PLEASE NOTE: To protect your safety in response to the threats of COVID-19, we are offering our clients the ability to meet with us in person, via telephone or through video conferencing. Please call our office to discuss your options.

What are the types of Florida divorce?

On Behalf of | Nov 19, 2020 | Divorce |

Florida couples who decide to divorce have two options for legally ending their marriage. Some couples qualify for a simplified dissolution, while others must file for regular dissolution of marriage. 

Review the differences between these divorce paths under Florida law. 

Simplified dissolution 

A couple can qualify for this streamlined divorce process if they agree to forego spousal support, agree on property and debt division, and have no minor or unborn children together. Simplified dissolution does not take as long as regular dissolution and does not require financial disclosure  beyond financial affidavits.  The couple submits their agreement and the judge will approve it with amendments if necessary. The parties appear in court together.  In the event that one party fails to appear without a valid reason, the proceedings may need to be begun again and both parties will need to appear or one party may proceed with a regular dissolution.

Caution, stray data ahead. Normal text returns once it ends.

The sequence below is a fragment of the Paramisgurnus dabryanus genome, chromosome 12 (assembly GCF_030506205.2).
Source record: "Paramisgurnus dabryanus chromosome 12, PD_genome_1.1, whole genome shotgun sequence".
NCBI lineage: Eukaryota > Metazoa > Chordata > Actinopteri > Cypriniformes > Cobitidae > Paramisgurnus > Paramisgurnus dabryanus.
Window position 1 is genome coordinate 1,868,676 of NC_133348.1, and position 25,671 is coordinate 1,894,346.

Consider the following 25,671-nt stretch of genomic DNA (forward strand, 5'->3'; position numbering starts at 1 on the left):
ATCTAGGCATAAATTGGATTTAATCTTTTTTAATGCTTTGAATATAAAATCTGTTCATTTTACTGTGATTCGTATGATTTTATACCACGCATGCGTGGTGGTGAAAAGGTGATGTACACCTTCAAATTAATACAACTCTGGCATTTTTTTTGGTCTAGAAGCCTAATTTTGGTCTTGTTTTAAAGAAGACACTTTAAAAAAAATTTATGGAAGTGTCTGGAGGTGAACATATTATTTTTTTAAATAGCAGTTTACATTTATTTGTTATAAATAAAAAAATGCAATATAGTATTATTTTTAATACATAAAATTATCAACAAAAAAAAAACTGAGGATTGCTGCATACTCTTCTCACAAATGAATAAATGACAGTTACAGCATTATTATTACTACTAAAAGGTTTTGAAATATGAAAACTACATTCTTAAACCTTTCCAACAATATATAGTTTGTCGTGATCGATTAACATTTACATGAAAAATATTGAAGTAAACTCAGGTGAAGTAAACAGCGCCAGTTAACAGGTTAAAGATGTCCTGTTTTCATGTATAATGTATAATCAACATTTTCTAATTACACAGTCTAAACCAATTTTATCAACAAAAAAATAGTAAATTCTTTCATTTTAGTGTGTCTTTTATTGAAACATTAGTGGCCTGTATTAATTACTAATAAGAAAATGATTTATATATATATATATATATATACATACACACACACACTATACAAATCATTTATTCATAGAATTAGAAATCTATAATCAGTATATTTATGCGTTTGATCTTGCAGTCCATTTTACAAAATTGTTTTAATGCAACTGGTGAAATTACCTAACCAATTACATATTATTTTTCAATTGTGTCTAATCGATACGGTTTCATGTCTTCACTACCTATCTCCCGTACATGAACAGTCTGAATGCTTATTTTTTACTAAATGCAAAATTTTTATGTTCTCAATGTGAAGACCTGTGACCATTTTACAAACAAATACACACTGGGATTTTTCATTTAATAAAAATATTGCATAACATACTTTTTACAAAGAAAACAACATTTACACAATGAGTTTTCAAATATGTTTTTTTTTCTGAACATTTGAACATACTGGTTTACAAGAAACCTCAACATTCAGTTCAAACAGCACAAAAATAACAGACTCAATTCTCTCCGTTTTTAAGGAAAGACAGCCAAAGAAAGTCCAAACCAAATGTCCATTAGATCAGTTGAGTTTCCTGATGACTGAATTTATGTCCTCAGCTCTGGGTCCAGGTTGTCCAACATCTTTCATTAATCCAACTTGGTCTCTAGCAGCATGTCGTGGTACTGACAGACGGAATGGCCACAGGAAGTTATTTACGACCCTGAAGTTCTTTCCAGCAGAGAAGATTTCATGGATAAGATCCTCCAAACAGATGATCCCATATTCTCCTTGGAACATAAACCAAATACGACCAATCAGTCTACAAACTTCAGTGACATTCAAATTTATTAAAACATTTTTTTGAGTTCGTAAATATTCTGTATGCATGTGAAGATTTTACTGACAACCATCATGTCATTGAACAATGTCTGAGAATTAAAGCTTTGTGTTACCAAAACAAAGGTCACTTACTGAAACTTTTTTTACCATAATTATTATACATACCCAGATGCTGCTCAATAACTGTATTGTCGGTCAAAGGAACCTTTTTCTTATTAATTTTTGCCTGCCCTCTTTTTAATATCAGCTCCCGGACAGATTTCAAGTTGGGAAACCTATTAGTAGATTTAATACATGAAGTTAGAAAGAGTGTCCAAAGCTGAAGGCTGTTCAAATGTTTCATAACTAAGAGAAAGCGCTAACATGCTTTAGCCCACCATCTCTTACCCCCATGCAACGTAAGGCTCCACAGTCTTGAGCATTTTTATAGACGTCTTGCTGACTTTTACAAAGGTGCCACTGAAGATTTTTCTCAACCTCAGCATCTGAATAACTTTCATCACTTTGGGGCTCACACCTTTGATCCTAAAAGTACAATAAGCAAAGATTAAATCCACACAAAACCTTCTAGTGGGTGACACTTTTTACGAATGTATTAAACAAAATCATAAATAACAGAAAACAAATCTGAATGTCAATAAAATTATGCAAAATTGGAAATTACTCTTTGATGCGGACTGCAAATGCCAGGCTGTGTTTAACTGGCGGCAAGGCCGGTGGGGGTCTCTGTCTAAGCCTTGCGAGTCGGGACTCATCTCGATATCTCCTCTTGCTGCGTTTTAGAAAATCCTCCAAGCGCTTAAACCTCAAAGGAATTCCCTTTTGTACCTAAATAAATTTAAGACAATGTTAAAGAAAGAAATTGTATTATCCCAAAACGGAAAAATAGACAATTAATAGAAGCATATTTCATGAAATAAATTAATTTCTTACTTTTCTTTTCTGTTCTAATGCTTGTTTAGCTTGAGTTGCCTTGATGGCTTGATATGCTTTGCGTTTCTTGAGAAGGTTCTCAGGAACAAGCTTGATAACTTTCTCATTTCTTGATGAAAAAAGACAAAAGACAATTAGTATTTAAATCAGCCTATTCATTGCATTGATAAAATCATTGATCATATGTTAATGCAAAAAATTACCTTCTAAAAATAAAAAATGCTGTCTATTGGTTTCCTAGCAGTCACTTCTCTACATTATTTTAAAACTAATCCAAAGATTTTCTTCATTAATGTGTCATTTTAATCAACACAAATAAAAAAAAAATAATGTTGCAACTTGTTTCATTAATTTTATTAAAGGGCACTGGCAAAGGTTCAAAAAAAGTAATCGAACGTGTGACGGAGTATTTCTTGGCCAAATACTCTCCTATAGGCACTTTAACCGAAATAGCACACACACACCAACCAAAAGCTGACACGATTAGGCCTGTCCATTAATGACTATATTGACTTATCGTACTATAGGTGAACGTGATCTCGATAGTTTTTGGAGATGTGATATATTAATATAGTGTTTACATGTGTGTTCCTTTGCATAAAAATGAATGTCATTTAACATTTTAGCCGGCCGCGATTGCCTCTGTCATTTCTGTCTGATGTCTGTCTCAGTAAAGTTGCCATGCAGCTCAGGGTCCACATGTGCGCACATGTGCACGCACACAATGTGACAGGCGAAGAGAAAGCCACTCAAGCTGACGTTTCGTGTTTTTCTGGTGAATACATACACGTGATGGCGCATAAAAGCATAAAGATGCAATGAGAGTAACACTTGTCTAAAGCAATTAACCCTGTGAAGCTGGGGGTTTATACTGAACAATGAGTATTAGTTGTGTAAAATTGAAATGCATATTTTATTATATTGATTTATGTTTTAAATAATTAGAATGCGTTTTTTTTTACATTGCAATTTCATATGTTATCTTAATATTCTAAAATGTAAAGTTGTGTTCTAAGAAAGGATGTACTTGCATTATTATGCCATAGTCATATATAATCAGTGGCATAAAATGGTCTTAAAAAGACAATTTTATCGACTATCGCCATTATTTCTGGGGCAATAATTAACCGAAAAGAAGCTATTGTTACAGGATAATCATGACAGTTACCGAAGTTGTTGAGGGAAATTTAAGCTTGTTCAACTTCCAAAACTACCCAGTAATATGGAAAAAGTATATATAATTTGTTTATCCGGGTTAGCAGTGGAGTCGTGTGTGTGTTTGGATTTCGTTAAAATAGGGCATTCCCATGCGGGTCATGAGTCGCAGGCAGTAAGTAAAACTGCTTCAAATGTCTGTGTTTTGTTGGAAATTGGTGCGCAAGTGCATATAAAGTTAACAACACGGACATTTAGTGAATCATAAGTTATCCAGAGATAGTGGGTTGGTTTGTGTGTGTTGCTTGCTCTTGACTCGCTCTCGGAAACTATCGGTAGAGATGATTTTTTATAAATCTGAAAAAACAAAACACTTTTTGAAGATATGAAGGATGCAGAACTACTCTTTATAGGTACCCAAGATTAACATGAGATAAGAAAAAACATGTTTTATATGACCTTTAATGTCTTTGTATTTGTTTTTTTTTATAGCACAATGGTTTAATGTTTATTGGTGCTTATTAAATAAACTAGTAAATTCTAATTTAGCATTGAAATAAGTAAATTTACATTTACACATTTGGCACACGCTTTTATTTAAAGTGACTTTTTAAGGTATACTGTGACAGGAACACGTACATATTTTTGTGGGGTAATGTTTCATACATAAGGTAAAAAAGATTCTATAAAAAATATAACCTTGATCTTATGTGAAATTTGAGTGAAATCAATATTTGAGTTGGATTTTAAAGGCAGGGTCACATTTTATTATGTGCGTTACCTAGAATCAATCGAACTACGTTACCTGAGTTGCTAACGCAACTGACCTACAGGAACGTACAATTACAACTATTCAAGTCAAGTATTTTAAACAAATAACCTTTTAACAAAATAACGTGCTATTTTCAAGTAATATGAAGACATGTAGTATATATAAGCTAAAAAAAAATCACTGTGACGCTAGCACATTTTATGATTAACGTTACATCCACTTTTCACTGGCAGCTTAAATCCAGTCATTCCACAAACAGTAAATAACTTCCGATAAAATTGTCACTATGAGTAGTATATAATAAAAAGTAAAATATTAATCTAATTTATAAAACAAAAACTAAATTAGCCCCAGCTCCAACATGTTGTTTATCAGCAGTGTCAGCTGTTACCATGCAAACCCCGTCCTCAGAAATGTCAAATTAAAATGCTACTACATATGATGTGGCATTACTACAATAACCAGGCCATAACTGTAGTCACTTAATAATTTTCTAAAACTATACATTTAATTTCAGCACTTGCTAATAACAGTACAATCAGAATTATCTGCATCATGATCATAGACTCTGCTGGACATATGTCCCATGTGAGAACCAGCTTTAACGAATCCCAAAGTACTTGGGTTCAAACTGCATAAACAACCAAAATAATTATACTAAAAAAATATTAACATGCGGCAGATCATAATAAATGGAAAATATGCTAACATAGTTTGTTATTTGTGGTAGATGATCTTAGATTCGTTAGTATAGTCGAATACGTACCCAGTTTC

Regular dissolution 

Couples that do not meet Florida’s criteria for simplified dissolution must file a petition for regular dissolution. The spouse who files must provide detailed information about his or her desired child custody and property division arrangements. The other spouse has 20 days to submit his or her own preferences in a response petition. Both spouses must submit full financial disclosure to the court within 45 days. 

During the regular dissolution process, the judge will refer the couple to mediation. If the mediation process does not succeed, they must move forward with a hearing. In this case, the judge will create a legally binding divorce order based on Florida law. For example, the state requires the equitable distribution of property and shared parental responsibility as long as this arrangement serves the child’s best interests. The judge will also order child support and in some cases, spousal support depending on the family’s financial situation.